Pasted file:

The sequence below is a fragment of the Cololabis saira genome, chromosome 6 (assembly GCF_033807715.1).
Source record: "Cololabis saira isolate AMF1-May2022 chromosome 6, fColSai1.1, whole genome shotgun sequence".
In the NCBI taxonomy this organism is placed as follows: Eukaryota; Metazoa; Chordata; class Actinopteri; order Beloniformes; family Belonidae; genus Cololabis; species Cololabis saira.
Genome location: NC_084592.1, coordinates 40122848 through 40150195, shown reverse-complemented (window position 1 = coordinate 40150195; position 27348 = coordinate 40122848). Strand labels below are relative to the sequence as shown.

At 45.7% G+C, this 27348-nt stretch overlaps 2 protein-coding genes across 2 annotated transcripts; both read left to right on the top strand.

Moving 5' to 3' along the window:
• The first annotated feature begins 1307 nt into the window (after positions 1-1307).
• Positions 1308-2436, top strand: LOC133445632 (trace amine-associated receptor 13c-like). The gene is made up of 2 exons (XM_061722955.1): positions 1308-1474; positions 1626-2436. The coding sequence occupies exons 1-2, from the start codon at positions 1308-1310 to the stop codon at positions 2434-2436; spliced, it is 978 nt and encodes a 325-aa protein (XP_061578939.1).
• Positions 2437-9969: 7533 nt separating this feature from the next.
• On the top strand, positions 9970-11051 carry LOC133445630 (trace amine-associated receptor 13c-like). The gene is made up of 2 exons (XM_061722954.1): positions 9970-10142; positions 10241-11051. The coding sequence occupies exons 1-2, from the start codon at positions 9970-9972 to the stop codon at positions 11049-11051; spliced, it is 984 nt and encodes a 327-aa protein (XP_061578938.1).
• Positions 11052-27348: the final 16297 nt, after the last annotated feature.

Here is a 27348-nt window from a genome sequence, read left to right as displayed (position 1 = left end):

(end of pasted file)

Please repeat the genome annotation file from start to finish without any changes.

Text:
The sequence below is a fragment of the Cololabis saira genome, chromosome 6 (assembly GCF_033807715.1).
Source record: "Cololabis saira isolate AMF1-May2022 chromosome 6, fColSai1.1, whole genome shotgun sequence".
In the NCBI taxonomy this organism is placed as follows: Eukaryota; Metazoa; Chordata; class Actinopteri; order Beloniformes; family Belonidae; genus Cololabis; species Cololabis saira.
Genome location: NC_084592.1, coordinates 40122848 through 40150195, shown reverse-complemented (window position 1 = coordinate 40150195; position 27348 = coordinate 40122848). Strand labels below are relative to the sequence as shown.

At 45.7% G+C, this 27348-nt stretch overlaps 2 protein-coding genes across 2 annotated transcripts; both read left to right on the top strand.

Moving 5' to 3' along the window:
• The first annotated feature begins 1307 nt into the window (after positions 1-1307).
• Positions 1308-2436, top strand: LOC133445632 (trace amine-associated receptor 13c-like). The gene is made up of 2 exons (XM_061722955.1): positions 1308-1474; positions 1626-2436. The coding sequence occupies exons 1-2, from the start codon at positions 1308-1310 to the stop codon at positions 2434-2436; spliced, it is 978 nt and encodes a 325-aa protein (XP_061578939.1).
• Positions 2437-9969: 7533 nt separating this feature from the next.
• On the top strand, positions 9970-11051 carry LOC133445630 (trace amine-associated receptor 13c-like). The gene is made up of 2 exons (XM_061722954.1): positions 9970-10142; positions 10241-11051. The coding sequence occupies exons 1-2, from the start codon at positions 9970-9972 to the stop codon at positions 11049-11051; spliced, it is 984 nt and encodes a 327-aa protein (XP_061578938.1).
• Positions 11052-27348: the final 16297 nt, after the last annotated feature.

Here is a 27348-nt window from a genome sequence, read left to right as displayed (position 1 = left end):